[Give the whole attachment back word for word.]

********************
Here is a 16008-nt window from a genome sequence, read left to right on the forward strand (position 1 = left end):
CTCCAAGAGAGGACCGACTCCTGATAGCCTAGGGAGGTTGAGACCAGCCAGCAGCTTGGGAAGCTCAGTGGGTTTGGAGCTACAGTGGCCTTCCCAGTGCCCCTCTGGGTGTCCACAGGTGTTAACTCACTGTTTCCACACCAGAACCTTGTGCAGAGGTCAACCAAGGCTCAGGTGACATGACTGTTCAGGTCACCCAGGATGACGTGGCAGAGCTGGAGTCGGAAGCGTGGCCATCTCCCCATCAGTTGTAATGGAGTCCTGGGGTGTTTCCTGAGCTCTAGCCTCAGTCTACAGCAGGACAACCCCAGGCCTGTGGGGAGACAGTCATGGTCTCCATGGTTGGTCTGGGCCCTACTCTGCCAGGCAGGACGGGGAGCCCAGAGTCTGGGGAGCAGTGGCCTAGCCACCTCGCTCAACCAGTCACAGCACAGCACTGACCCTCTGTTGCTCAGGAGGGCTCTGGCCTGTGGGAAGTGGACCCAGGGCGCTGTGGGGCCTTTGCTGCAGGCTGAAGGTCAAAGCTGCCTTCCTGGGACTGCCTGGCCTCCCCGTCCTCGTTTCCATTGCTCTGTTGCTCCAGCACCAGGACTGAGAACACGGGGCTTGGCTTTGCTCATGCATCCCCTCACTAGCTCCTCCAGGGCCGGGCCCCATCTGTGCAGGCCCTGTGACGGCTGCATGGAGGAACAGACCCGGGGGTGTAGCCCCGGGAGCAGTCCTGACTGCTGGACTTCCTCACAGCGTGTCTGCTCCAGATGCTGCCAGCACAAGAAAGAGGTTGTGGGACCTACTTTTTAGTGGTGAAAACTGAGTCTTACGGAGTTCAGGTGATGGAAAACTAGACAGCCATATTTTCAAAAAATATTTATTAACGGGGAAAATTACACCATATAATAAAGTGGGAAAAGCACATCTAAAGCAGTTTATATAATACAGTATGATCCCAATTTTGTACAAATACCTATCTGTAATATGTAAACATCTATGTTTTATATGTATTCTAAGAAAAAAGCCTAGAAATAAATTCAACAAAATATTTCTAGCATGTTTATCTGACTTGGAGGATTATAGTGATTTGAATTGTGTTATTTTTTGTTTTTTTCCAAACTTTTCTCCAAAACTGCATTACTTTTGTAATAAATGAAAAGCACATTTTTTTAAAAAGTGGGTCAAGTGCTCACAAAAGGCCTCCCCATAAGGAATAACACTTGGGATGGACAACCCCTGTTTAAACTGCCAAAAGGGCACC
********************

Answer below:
Here is a 16008-nt window from a genome sequence, read left to right on the forward strand (position 1 = left end):
CTCCAAGAGAGGACCGACTCCTGATAGCCTAGGGAGGTTGAGACCAGCCAGCAGCTTGGGAAGCTCAGTGGGTTTGGAGCTACAGTGGCCTTCCCAGTGCCCCTCTGGGTGTCCACAGGTGTTAACTCACTGTTTCCACACCAGAACCTTGTGCAGAGGTCAACCAAGGCTCAGGTGACATGACTGTTCAGGTCACCCAGGATGACGTGGCAGAGCTGGAGTCGGAAGCGTGGCCATCTCCCCATCAGTTGTAATGGAGTCCTGGGGTGTTTCCTGAGCTCTAGCCTCAGTCTACAGCAGGACAACCCCAGGCCTGTGGGGAGACAGTCATGGTCTCCATGGTTGGTCTGGGCCCTACTCTGCCAGGCAGGACGGGGAGCCCAGAGTCTGGGGAGCAGTGGCCTAGCCACCTCGCTCAACCAGTCACAGCACAGCACTGACCCTCTGTTGCTCAGGAGGGCTCTGGCCTGTGGGAAGTGGACCCAGGGCGCTGTGGGGCCTTTGCTGCAGGCTGAAGGTCAAAGCTGCCTTCCTGGGACTGCCTGGCCTCCCCGTCCTCGTTTCCATTGCTCTGTTGCTCCAGCACCAGGACTGAGAACACGGGGCTTGGCTTTGCTCATGCATCCCCTCACTAGCTCCTCCAGGGCCGGGCCCCATCTGTGCAGGCCCTGTGACGGCTGCATGGAGGAACAGACCCGGGGGTGTAGCCCCGGGAGCAGTCCTGACTGCTGGACTTCCTCACAGCGTGTCTGCTCCAGATGCTGCCAGCACAAGAAAGAGGTTGTGGGACCTACTTTTTAGTGGTGAAAACTGAGTCTTACGGAGTTCAGGTGATGGAAAACTAGACAGCCATATTTTCAAAAAATATTTATTAACGGGGAAAATTACACCATATAATAAAGTGGGAAAAGCACATCTAAAGCAGTTTATATAATACAGTATGATCCCAATTTTGTACAAATACCTATCTGTAATATGTAAACATCTATGTTTTATATGTATTCTAAGAAAAAAGCCTAGAAATAAATTCAACAAAATATTTCTAGCATGTTTATCTGACTTGGAGGATTATAGTGATTTGAATTGTGTTATTTTTTGTTTTTTTCCAAACTTTTCTCCAAAACTGCATTACTTTTGTAATAAATGAAAAGCACATTTTTTTAAAAAGTGGGTCAAGTGCTCACAAAAGGCCTCCCCATAAGGAATAACACTTGGGATGGACAACCCCTGTTTAAACTGCCAAAAGGGCACC